That is how the prob­lem looks when we wear our epistemic ra­tio­nal­ity cap and fo­cus on the truth of sen­tences: we con­sider which ex­pe­riences could tip us off about which rules gov­ern causal fabrics, and we or­ganise our be­liefs about causal fabrics around them.

This fram­ing of the prob­lem is coun­ter­pro­duc­tive. So long as we are dis­cussing these ab­stract prin­ci­ples un­der the con­straints of our own minds,[14] I will find any dis­cus­sion of their truth or falsity highly sus­pect for the rea­sons high­lighted above. And be­yond that, the psy­cholog­i­cal pull to­ward the re­spec­tive po­si­tions is too force­ful for this mode of de­bate to make progress on rea­son­able timescales. In the in­ter­ests of ac­tu­ally achiev­ing some of our goals I favour drop­ping that de­bate en­tirely.

In­stead, we should put on our in­stru­men­tal ra­tio­nal­ity cap and con­sider whether these con­cepts are work­ing for us. We should think hard about what we want to achieve with our math­e­mat­i­cal sys­tems and tai­lor them to perform bet­ter in that re­gard. We should recog­nise when a path is moot and trace a differ­ent one.

When we wear our in­stru­men­tal ra­tio­nal­ity cap, math­e­mat­i­cal sys­tems are not at­tempts at cre­at­ing images of re­al­ity that we can use for other things if we like. They are tools that we use to achieve po­ten­tially any goal, and po­ten­tially none. If af­ter care­ful con­sid­er­a­tion we de­cide that cre­at­ing images of re­al­ity is a fruit­ful goal rel­a­tive to the other goals we can think of for our sys­tems, fine. But that should by no means be the de­fault, and if it weren’t math­e­mat­ics would be headed el­se­where.


ADDENDUM

[Added due to ex­pres­sions of con­fu­sion in the com­ments. I have also al­tered the origi­nal con­clu­sion above.]

I gave two broad weak­nesses in the LessWrong episte­mol­ogy with re­spect to math.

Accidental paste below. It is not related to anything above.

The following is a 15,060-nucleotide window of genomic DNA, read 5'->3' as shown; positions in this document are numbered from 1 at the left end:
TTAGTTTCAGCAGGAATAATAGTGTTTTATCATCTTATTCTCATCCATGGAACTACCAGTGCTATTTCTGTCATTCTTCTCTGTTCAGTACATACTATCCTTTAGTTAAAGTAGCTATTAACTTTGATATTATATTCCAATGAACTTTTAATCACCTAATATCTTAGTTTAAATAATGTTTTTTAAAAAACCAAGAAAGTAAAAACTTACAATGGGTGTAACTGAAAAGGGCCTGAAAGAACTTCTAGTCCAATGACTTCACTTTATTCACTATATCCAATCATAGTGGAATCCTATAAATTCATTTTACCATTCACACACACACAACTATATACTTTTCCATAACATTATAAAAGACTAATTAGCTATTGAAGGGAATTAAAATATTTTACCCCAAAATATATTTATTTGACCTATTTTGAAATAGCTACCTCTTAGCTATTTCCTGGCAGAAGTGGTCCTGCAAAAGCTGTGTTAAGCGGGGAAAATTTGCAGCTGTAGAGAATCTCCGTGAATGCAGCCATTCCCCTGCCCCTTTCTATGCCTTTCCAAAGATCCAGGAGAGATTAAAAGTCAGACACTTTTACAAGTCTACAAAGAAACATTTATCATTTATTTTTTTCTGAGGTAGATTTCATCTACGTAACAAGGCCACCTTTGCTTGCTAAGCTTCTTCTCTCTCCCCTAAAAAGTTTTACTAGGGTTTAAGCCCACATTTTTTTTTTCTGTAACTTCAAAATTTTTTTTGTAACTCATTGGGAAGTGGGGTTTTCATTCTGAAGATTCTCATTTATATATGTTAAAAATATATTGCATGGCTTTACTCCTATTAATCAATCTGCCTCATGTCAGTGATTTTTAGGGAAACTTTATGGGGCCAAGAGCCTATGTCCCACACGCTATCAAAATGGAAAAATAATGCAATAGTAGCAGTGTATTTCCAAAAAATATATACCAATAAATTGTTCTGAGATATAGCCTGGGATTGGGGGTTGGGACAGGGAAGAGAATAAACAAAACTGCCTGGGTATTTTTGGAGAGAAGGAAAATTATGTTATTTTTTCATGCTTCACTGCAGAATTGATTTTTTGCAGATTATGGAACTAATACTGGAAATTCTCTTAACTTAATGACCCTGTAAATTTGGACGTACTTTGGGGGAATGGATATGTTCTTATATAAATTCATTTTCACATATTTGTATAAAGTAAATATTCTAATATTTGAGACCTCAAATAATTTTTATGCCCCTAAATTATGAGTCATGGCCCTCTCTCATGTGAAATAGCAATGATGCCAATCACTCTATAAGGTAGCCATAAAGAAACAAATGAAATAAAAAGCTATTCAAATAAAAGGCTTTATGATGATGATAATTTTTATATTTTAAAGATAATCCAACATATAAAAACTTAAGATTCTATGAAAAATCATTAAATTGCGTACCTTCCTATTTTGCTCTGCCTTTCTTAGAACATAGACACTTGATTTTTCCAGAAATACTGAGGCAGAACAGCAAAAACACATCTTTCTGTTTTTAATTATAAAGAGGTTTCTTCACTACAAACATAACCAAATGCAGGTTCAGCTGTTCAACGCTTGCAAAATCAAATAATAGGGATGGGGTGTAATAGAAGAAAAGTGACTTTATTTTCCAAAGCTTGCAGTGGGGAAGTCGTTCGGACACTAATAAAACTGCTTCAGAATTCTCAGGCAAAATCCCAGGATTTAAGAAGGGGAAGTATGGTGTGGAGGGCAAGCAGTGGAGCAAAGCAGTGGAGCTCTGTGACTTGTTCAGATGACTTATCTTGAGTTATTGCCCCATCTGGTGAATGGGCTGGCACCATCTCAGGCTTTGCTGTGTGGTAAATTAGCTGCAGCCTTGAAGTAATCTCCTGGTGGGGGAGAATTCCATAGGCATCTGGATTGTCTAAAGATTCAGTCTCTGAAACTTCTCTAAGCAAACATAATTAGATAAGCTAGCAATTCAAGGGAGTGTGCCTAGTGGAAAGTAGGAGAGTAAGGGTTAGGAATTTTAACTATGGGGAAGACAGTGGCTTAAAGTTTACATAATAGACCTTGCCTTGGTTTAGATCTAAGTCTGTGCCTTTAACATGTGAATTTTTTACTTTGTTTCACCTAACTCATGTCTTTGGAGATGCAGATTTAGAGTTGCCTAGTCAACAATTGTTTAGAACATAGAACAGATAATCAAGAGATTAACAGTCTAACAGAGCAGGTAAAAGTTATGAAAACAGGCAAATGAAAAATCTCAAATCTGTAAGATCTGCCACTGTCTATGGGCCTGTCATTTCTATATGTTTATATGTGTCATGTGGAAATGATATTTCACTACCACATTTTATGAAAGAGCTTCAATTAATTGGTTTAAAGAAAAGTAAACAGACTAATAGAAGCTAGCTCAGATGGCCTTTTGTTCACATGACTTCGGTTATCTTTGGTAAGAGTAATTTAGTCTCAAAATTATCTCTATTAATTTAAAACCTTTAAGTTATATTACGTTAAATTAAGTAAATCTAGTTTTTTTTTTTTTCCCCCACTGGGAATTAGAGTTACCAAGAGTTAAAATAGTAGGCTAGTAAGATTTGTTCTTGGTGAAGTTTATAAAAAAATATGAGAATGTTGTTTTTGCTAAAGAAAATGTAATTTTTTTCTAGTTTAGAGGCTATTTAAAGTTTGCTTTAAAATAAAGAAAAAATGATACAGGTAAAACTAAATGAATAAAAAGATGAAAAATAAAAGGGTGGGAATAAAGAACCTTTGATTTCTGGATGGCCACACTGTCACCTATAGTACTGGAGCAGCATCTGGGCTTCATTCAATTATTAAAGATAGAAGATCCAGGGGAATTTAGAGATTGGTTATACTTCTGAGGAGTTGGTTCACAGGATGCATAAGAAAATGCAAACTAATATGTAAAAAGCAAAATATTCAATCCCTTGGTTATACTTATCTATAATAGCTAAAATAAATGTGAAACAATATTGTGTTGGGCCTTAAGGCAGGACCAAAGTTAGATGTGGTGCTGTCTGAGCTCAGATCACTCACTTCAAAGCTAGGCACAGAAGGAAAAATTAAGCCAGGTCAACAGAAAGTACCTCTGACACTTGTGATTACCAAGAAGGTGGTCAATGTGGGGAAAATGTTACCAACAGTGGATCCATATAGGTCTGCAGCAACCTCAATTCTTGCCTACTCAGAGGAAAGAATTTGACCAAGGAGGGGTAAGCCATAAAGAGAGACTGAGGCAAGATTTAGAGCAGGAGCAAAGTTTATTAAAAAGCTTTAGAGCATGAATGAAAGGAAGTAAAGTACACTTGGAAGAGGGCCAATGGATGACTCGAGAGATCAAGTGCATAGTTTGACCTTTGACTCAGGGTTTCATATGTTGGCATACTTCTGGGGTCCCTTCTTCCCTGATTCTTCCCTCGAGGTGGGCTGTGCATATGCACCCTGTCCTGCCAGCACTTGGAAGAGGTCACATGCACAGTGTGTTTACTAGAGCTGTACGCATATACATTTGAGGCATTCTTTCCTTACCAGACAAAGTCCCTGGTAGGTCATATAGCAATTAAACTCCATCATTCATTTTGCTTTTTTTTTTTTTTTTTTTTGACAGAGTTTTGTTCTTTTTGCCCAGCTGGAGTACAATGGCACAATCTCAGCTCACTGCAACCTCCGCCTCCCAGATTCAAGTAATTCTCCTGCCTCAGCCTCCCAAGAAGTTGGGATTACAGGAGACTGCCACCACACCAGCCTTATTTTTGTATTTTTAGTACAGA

The first con­cerned its on­tolog­i­cal com­mit­ments. Think­ing of val­idity as a prop­erty of log­i­cal laws con­strain­ing causal fabrics is in­dis­t­in­guish­able in prac­ti­cal pur­poses from think­ing of val­idity as a prop­erty of sen­tences rel­a­tive to some ax­ioms or ac­cord­ing to strong in­tu­ition. Since our for­mu­la­tion and use of these sen­tences have been in fa­mil­iar con­di­tions, and since it is very difficult (per­haps im­pos­si­ble) to de­ter­mine whether their psy­cholog­i­cal weight is a bias, in­fer­ring any of them as log­i­cal laws above and be­yond their use­ful­ness as tools is spu­ri­ous.

The sec­ond con­cerned cases where the log­i­cal law view can hold us back from achiev­ing goals other than dis­cov­er­ing true things. The law of non-con­tra­dic­tion and the law of ex­cluded mid­dle are as old as they are ob­vi­ous, yet they pre­vent us from strength­en­ing our math­e­mat­i­cal sys­tems and mak­ing their use con­sid­er­ably eas­ier.

One di­ag­no­sis of this prob­lem might be that some­times it’s best to set our episte­mol­ogy aside in the in­ter­ests of prac­ti­cal pur­suits, that some­times our episte­mol­ogy isn’t rele­vant to our goals. Un­der this di­ag­no­sis, we can take the LessWrong episte­mol­ogy liter­ally and be­lieve it is true, but tem­porar­ily ig­nore it in or­der to solve cer­tain prob­lems. This is a step for­ward, but I would make a stronger di­ag­no­sis: we should have a back­ground episte­mol­ogy guided by in­stru­men­tal rea­son, in which the episte­mol­ogy of LessWrong and epistemic rea­son are tools that we can use if we find them con­ve­nient, but which we are not com­mit­ted to tak­ing liter­ally.

I pre­scribe an episte­mol­ogy that a) sees the­o­ries as no differ­ent from ham­mers, b) doesn’t take the con­tent of the­o­ries liter­ally, and c) lets in­stru­men­tal rea­son guide the de­ci­sion of which the­ory to adopt when. I claim that this is the best frame­work to use for achiev­ing our goals, and I call this a prag­matic episte­mol­ogy.

---

[1] See The Use­ful Idea of Truth.

[2] See The Fabric of Real Things and Stuff that Makes Stuff Hap­pen.

[3] See The Use­ful Idea of Truth and The Fabric of Real Things.

[4] See Proofs, Im­pli­ca­tions, and Models and Log­i­cal Pin­point­ing.

[5] Ac­cept­able in­puts be­ing given by the uni­verse of dis­course (also known as the uni­verse or the do­main of dis­course), which is dis­cussed on any text cov­er­ing the se­man­tics of clas­si­cal logic, or clas­si­cal model the­ory in gen­eral.

[6] A vi­sual ex­am­ple us­ing modus po­nens and cute cud­dly kit­tens is found in Proofs, Im­pli­ca­tions, and Models.

[7] See The Use­ful Idea of Truth.

[8] See this pa­per by biol­o­gist E O Wil­son.

[9] What I mean is that I would not claim that it “isn’t true,” which usu­ally makes the de­bate stag­nate.

[10] For con­crete­ness, read these ex­am­ples of non-con­struc­tive proofs.

[11] See here, para­graph two.

[12] Given cer­tain fur­ther re­stric­tions, a topos is Boolean and its in­ter­nal logic is clas­si­cal.

[13] This is an amus­ing and vague-as-ad­ver­tised sum­mary by John Baez.

[14] Com­mu­ni­ca­tion with very differ­ent agents might be a way to cir­cum­vent this. Re­ceiv­ing ad­vice from an AI, for in­stance. Still, I have rea­sons to find this fishy as well, which I will ex­plore in later posts.